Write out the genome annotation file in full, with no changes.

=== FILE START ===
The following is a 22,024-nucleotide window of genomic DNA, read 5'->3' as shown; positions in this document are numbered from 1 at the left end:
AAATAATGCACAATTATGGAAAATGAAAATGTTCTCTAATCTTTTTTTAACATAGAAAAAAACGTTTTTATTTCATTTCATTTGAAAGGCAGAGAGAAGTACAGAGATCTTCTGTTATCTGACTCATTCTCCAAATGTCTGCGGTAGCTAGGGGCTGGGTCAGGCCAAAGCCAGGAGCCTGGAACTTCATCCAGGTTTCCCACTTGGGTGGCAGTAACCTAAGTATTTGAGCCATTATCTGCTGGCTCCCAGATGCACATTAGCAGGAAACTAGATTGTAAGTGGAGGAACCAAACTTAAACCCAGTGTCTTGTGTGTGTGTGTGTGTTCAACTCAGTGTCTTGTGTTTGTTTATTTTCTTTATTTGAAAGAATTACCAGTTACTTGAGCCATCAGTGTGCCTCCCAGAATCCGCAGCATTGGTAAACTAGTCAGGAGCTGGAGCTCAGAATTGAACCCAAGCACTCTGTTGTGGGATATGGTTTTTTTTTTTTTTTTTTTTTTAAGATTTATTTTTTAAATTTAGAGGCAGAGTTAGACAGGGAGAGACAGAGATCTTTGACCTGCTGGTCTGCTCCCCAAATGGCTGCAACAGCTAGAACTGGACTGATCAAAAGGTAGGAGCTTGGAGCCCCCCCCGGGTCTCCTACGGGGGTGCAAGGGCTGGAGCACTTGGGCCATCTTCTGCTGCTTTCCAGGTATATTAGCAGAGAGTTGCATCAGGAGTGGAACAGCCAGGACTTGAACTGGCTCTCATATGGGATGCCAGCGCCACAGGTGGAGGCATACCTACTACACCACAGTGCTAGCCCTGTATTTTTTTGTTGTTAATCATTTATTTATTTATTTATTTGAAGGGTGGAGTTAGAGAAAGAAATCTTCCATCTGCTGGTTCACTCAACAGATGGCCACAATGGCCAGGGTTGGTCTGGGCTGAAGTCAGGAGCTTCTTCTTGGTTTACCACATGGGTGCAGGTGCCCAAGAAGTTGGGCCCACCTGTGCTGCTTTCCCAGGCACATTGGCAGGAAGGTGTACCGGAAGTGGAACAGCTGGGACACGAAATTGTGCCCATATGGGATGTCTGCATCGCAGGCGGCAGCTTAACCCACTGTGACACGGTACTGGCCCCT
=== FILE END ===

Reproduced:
The following is a 22,024-nucleotide window of genomic DNA, read 5'->3' as shown; positions in this document are numbered from 1 at the left end:
AAATAATGCACAATTATGGAAAATGAAAATGTTCTCTAATCTTTTTTTAACATAGAAAAAAACGTTTTTATTTCATTTCATTTGAAAGGCAGAGAGAAGTACAGAGATCTTCTGTTATCTGACTCATTCTCCAAATGTCTGCGGTAGCTAGGGGCTGGGTCAGGCCAAAGCCAGGAGCCTGGAACTTCATCCAGGTTTCCCACTTGGGTGGCAGTAACCTAAGTATTTGAGCCATTATCTGCTGGCTCCCAGATGCACATTAGCAGGAAACTAGATTGTAAGTGGAGGAACCAAACTTAAACCCAGTGTCTTGTGTGTGTGTGTGTGTTCAACTCAGTGTCTTGTGTTTGTTTATTTTCTTTATTTGAAAGAATTACCAGTTACTTGAGCCATCAGTGTGCCTCCCAGAATCCGCAGCATTGGTAAACTAGTCAGGAGCTGGAGCTCAGAATTGAACCCAAGCACTCTGTTGTGGGATATGGTTTTTTTTTTTTTTTTTTTTTTAAGATTTATTTTTTAAATTTAGAGGCAGAGTTAGACAGGGAGAGACAGAGATCTTTGACCTGCTGGTCTGCTCCCCAAATGGCTGCAACAGCTAGAACTGGACTGATCAAAAGGTAGGAGCTTGGAGCCCCCCCCGGGTCTCCTACGGGGGTGCAAGGGCTGGAGCACTTGGGCCATCTTCTGCTGCTTTCCAGGTATATTAGCAGAGAGTTGCATCAGGAGTGGAACAGCCAGGACTTGAACTGGCTCTCATATGGGATGCCAGCGCCACAGGTGGAGGCATACCTACTACACCACAGTGCTAGCCCTGTATTTTTTTGTTGTTAATCATTTATTTATTTATTTATTTGAAGGGTGGAGTTAGAGAAAGAAATCTTCCATCTGCTGGTTCACTCAACAGATGGCCACAATGGCCAGGGTTGGTCTGGGCTGAAGTCAGGAGCTTCTTCTTGGTTTACCACATGGGTGCAGGTGCCCAAGAAGTTGGGCCCACCTGTGCTGCTTTCCCAGGCACATTGGCAGGAAGGTGTACCGGAAGTGGAACAGCTGGGACACGAAATTGTGCCCATATGGGATGTCTGCATCGCAGGCGGCAGCTTAACCCACTGTGACACGGTACTGGCCCCT